Conservationists Sue US Agencies Over Continuing Predator Management Program
Conservation groups WildEarth Guardians and the Western Waterss Project filed a lawsuit against three federal agencies Monday after the agencies moved to re-implement a predator management program.
This program allows the United States Department of Agriculture to “destroy, suppress, or control” native species such as coyotes, wolves, and mountain lions in the federally protected wilderness of Nevada. This is done to reduce the risk that these animals will prey on livestock, damaging the agricultural industry.
The lawsuit alleges that USDA Wildlife Services is illegally using the Animal Damage Control Act, which allows the agency to remove potentially damaging animals.
The lawsuit adds that the Wildlife Service did not make enough effort to study the effectiveness of what it calls “large-scale slaughter”. It also said that the agency had not considered restricting or moving livestock to areas where they were less likely to be predated before deciding to kill the predators.
“While societies have evolved to understand the importance of native species as an important part of ecosystems and the need for wildlife to coexist, Wildlife Services still continues to rely on archaic practices in the name of ‘management’ of conflicts with wildlife. Wildlife program director for WildEarth Guardians.
The lawsuit comes five years after Wildlife Services settled a similar lawsuit by suspending operations aimed at protecting pets from predators.
The WildEarth Guardians group has long battled the Wildlife Service over its predator management program. Conference was approved in 1931 and costs US taxpayers millions of dollars annually.
The New Mexico-based environmental group and the Idaho-based Western Basin Project filed the lawsuit in the United States District Court in Reno, Nevada.
The lawsuit alleges the agency failed to fully disclose or analyze the impact of its plans to expand the use of attacks from small planes and helicopters, as well as to poison and trap animals in the air. United States Forest Service and Land Administration lands in Nevada. Those two agencies are also named as defendants in the lawsuit.
After WildEarth Defenders sued over the program in 2012, Wildlife Services agreed in 2016 to halt predator control operations in wildlife and research areas. wildlife in Nevada with some exceptions for public health or safety.
The settlement stipulates that operations — often resulting from ranchers’ requests to act — cannot continue until the agency is in full compliance with federal law.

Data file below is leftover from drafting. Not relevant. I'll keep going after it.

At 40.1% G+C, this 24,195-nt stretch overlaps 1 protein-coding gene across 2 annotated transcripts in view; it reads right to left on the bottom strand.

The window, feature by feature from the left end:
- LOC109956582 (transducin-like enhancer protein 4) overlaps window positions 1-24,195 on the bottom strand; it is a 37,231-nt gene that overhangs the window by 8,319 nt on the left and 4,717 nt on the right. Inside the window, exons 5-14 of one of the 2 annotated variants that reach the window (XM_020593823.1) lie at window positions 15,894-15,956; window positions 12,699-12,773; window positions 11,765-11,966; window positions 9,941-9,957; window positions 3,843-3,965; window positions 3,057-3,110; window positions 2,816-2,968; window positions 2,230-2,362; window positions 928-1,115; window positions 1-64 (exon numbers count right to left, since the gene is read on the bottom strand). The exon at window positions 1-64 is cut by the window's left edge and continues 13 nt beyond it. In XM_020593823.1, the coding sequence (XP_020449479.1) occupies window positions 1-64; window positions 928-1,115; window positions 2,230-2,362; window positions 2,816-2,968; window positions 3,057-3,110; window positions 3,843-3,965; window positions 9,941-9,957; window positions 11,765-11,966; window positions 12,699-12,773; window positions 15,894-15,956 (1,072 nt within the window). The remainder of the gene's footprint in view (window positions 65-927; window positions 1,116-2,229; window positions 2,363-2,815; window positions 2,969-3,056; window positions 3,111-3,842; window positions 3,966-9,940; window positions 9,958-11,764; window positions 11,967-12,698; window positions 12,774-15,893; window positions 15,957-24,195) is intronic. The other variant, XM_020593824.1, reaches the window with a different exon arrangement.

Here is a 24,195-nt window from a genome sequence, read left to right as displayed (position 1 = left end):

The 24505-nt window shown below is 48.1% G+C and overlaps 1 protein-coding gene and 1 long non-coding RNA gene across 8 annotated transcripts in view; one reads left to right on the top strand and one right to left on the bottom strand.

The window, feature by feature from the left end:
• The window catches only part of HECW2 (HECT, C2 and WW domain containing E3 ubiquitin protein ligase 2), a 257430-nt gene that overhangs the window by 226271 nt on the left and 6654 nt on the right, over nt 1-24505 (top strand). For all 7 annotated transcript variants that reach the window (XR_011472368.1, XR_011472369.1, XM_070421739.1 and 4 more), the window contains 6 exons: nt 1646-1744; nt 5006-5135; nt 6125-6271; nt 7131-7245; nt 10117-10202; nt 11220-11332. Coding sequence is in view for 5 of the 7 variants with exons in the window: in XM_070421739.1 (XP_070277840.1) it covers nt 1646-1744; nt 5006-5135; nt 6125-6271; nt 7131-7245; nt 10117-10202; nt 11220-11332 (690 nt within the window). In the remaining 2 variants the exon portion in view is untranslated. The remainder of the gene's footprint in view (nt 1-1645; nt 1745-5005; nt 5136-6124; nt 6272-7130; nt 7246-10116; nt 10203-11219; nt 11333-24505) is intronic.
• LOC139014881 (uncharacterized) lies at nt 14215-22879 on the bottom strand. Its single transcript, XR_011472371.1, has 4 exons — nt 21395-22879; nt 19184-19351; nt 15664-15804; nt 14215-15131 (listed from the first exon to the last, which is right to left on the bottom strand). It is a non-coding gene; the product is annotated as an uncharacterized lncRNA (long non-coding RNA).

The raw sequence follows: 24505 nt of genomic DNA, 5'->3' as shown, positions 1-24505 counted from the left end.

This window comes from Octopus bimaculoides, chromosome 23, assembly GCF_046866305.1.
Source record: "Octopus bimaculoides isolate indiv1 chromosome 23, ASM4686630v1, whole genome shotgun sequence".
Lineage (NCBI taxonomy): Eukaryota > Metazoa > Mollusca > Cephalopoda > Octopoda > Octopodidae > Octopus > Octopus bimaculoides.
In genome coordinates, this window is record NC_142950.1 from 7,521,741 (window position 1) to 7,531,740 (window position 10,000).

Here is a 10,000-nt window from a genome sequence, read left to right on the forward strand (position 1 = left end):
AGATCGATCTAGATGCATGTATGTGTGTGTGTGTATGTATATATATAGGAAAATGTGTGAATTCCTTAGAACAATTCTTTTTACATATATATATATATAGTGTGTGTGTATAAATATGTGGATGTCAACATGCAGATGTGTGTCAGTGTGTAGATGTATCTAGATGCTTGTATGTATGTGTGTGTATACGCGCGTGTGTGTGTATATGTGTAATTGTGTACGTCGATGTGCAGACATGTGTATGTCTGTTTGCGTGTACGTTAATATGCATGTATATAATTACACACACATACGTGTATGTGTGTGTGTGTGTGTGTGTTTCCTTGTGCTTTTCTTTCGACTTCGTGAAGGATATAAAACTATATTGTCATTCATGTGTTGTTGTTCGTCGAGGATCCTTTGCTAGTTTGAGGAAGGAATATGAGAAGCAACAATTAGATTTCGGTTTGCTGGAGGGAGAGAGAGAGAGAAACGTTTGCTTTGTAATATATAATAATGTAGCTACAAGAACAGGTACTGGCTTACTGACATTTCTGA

An update to the agency’s July 2020 review included a conclusion that sage partridges interfered with would benefit from killing baby bird-eating predators, including coyotes. grass and crow.
According to the lawsuit, the agency’s assessment “did not determine that crows and coyotes are depressive or injurious to sage partridge populations.”
These three agencies are violating the National Environmental Policy Act and the Wilderness Act by penalizing an unauthorized “commercial enterprise” in designated wilderness areas without demonstrating that the lethal predator control is needed for a valid “wildlife purpose” or to prevent serious damage to domestic livestock, the lawsuit added.
A spokesman for the Bureau of Land Management, Chris Rose, said in an email that the agency had no comment on the lawsuit. Wildlife Services and the Forest Service did not immediately respond to email requests for comment.
The lawsuit adds that Wildlife Service officials do not consider the circumstances surrounding ranchers’ requests to kill predators that are believed to be killing livestock to determine if the means of lethal is “necessary to prevent serious domestic animals” or to ensure “only the minimum level of control necessary to address the problem will be used.”
Under the plan to continue killing predators, Wildlife Services “simply provide email notification to the office before and after conducting [such management in] agency-managed wilderness areas and wilderness research areas,” the complaint said.
The lawsuit says U.S. government officials also failed to fully assess the local impacts of predator management on the nearly 9,700 square miles (25,000 square kilometers) of wildlife and wilderness research areas. in Nevada.
Environmental assessments by government officials say there is a “very high (95 to 100%) chance” that lethal wildlife control will be conducted in eight wilderness areas and five areas. study in Nevada for the next 10 years.
The Associated Press contributed to this report.
https://www.newsweek.com/conservationists-sue-us-agencies-over-resumption-predator-management-program-1660732 Conservationists Sue US Agencies Over Continuing Predator Management Program